Yet another need help with a ground hum thread


Hi all I am hoping that someone can help me out here. My sources are split between the living room and a small bedroom. I have a pair of Mackie monitors and a pair of SVS sb1000’s in the living room with a Schiit passive preamp and a Schiit mani DAC. I have my Technics SL 1200 in another room with a Icon Audio ps1 mkii. The turntable is in the other room to solve a feedback issue I was having. Upon first setting the turntable and preamp up I got an  immediate  ground hum. I tried the ground lift on the preamp and it didn’t help. The only thing that seemed to help was running an extension cord to the same outlet everything else was plugged into. I lived like this for a while until I could install an outlet on the same circuit thinking that would help. The circuit is run from the panel to a junction box where it splits to go to the living room and the room where the turntable and preamp are. Upon hookup the hum was back. The hum is present even when the preamp is not turned on. No idea what is going on with that. I have a super cheep Pyle phono preamp with a wallwart power supply I keep as a spare. With the Pyle hooked up no hum just a very slight buzz which I assume is the power supply.  My question after all of that is does anyone have any thoughts on how to eliminate the hum with the Icon Audio preamp? Do you think it is a issue with it being a tube pre. Would a solid state pre have the same problem?
3fc1e441 eb10 4634 8994 21a4e4d2a679wilson667
I think the issue you are having has to do with the long RCA cables having an unexpectedly high resistance due to the length.

Try this.  Move the turntable into the same location as the preamp, but use the SAME RCA cables.

If this still causes your problem, then the issue is you need interconnects with beefier shields.
Timely thread.

I just got an RMA to send my tubed phonostage back for a pesky hum.

Did all the obvious ground connection-lift etc.
Isolated hum to the phonostage output(disconnected input)

Opened up the unit. Followed  connections from the jack, noticed some wire touching each other. 


Saved myself the hassle and expense and most important-downtime .

Nice and quite now! My unit is full tube-rectifier and active gain. Almost as quiet as a church mouse.

I'll leave diagnostic suggestions to more qualified posters. Likely something simple. Tubed phonostages(even the finest) have some degree of noise. You're just not expected to listen with an ear pressed against the speaker grill. Otherwise, it should be acceptable to most ears.
Do you think it is a issue with it being a tube pre. Would a solid state pre have the same problem?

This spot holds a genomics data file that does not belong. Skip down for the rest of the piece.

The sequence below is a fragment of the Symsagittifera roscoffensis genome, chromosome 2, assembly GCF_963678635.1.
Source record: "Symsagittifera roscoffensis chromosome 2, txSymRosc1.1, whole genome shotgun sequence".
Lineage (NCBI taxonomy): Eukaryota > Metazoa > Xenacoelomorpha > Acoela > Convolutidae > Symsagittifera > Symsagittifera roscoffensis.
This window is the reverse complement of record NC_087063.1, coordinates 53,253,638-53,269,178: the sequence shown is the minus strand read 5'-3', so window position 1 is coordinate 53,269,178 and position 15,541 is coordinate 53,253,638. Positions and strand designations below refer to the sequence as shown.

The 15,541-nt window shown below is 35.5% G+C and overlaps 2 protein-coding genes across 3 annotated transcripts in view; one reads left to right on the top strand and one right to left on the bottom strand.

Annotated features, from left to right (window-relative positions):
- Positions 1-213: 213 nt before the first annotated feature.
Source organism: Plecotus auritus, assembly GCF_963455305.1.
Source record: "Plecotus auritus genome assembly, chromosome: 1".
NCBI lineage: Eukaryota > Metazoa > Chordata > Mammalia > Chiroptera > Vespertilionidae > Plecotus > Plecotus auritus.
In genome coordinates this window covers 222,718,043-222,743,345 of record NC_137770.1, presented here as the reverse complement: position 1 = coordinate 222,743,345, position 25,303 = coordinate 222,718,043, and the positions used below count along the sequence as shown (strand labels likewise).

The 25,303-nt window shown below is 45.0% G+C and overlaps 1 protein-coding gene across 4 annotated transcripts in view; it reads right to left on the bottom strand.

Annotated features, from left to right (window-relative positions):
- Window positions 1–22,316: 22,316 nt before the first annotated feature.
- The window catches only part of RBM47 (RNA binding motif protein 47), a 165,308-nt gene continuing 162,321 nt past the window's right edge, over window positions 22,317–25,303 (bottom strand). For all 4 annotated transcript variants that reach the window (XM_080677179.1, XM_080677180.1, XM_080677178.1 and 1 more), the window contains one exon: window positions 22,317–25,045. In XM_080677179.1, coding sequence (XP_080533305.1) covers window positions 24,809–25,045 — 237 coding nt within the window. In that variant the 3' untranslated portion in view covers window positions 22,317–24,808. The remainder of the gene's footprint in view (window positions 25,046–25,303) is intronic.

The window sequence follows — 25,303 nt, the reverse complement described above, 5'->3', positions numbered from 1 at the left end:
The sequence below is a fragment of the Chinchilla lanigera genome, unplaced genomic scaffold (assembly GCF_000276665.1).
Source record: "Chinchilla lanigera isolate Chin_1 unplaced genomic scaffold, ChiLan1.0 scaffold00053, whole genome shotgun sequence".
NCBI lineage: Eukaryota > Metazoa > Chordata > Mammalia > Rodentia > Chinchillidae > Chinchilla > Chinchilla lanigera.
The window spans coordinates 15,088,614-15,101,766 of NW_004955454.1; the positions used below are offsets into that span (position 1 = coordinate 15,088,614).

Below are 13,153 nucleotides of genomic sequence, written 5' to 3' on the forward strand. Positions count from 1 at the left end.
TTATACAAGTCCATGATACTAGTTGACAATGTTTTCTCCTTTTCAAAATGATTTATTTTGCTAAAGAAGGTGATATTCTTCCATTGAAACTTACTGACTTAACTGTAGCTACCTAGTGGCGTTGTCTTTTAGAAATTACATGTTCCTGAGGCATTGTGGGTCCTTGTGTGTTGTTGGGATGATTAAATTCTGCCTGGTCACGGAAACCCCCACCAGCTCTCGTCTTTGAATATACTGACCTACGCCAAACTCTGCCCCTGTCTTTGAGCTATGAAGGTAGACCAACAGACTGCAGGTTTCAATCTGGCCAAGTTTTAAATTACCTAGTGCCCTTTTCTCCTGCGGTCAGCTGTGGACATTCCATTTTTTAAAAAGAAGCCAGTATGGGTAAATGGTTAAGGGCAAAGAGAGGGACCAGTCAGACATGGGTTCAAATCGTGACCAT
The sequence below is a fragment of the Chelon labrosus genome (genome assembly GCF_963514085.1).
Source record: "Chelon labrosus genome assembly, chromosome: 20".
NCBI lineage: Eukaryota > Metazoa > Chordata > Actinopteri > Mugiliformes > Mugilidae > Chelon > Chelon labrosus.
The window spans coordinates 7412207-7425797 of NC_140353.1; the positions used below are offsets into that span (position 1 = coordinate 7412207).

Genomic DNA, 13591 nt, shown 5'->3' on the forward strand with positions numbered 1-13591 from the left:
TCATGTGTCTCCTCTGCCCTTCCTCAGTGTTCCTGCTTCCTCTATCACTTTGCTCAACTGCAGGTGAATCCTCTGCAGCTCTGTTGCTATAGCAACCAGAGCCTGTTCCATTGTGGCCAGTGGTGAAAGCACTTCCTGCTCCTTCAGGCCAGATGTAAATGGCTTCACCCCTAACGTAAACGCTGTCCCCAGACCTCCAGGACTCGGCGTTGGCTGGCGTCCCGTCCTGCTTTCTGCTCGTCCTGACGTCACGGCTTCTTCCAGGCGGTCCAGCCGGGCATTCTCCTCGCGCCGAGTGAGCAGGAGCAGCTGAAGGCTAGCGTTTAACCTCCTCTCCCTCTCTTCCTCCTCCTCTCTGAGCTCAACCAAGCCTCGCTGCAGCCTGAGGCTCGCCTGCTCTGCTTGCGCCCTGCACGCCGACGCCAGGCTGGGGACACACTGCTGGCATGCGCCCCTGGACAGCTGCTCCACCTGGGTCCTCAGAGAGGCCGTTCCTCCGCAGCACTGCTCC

No, and yes.

Hum is a simple subject that only seems complex because of all the many different situations it crops up in. But hum is as simple as this: Any time you have different paths to ground you risk getting hum.

Your hum happens because in one room you have the turntable plugged into one path to ground, which presumably the ground goes to the phono stage, which is connected to ground via the outlet they both are plugged into. But then its connected via RCA to another path to ground, the amp in the other room, which has its own path to ground. Your extension cord eliminated the hum because then everything had just the one path to ground.

This one simple rule comes in real handy. Like you would never run multiple dedicated lines you would run one. What you have done is, in a sense, build a system with multiple dedicated lines. Only they aren't dedicated. Just different.
Erik. The turntable and pre are in the same room. The longer run of rca’s is on the out side of the pre and is about 20’ from Blue Jean cables. I believe it is fairly well shielded I have other BJ cable in close proximity to power with no hum.
 Table jockey the hum is not an ear pressed to the speaker situation it is audible from the other room at normal volume. 
Millercarbon is it not the same path to ground if everything is plugged into the same circuit using the same ground wire. I don’t understand how a extension cord is different than running romax off of a junction box.
I'm not worried about how well it's shielded. I'm worried that the guage of the shield is too thin. What happens if you shorten the RCA cables to 1 meter, and lengthen the power cable?

That's the kind of diagnostic I was hoping for. :)


But have fun, I've helped all I can.
Post removed 
I don’t understand how a extension cord is different than running romax off of a junction box.
The only thing that seemed to help was running an extension cord to the same outlet everything else was plugged into.

hum is as simple as this: Any time you have different paths to ground you risk getting hum.
Your extension cord eliminated the hum because then everything had just the one path to ground.
This one simple rule comes in real handy. Like you would never run multiple dedicated lines you would run one. What you have done is, in a sense, build a system with multiple dedicated lines. Only they aren't dedicated. Just different.
Got it?
So I got the hum to go away. I initially ran the circuit to a junction box and split off to go to each outlet in the separate rooms. I had an extra wire in the run to the living room box. So instead of splitting power at the junction I ran just power through the to the living room box and back to the junction where I picked up ground and neutral on my way to the other room. And the hum is gone.
It sounds like the original outlet that you where using had no ground connected!